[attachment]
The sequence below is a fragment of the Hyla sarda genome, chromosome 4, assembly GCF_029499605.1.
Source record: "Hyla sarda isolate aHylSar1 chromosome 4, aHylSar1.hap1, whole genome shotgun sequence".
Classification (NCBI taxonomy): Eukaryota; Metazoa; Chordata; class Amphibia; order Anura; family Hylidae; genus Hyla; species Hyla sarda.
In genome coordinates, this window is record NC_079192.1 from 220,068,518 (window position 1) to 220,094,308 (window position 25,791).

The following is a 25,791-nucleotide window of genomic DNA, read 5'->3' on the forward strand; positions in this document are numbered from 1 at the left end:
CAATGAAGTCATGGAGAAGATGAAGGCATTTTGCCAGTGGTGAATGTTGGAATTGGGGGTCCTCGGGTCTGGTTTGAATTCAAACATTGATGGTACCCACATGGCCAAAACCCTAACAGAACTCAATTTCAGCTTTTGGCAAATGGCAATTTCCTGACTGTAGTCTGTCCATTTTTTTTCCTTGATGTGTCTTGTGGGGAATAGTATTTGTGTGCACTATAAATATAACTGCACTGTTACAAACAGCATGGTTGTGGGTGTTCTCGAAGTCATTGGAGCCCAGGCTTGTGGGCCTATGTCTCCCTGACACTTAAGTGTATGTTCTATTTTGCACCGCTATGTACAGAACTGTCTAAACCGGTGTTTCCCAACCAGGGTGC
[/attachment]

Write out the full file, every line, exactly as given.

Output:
The sequence below is a fragment of the Hyla sarda genome, chromosome 4, assembly GCF_029499605.1.
Source record: "Hyla sarda isolate aHylSar1 chromosome 4, aHylSar1.hap1, whole genome shotgun sequence".
Classification (NCBI taxonomy): Eukaryota; Metazoa; Chordata; class Amphibia; order Anura; family Hylidae; genus Hyla; species Hyla sarda.
In genome coordinates, this window is record NC_079192.1 from 220,068,518 (window position 1) to 220,094,308 (window position 25,791).

The following is a 25,791-nucleotide window of genomic DNA, read 5'->3' on the forward strand; positions in this document are numbered from 1 at the left end:
CAATGAAGTCATGGAGAAGATGAAGGCATTTTGCCAGTGGTGAATGTTGGAATTGGGGGTCCTCGGGTCTGGTTTGAATTCAAACATTGATGGTACCCACATGGCCAAAACCCTAACAGAACTCAATTTCAGCTTTTGGCAAATGGCAATTTCCTGACTGTAGTCTGTCCATTTTTTTTCCTTGATGTGTCTTGTGGGGAATAGTATTTGTGTGCACTATAAATATAACTGCACTGTTACAAACAGCATGGTTGTGGGTGTTCTCGAAGTCATTGGAGCCCAGGCTTGTGGGCCTATGTCTCCCTGACACTTAAGTGTATGTTCTATTTTGCACCGCTATGTACAGAACTGTCTAAACCGGTGTTTCCCAACCAGGGTGC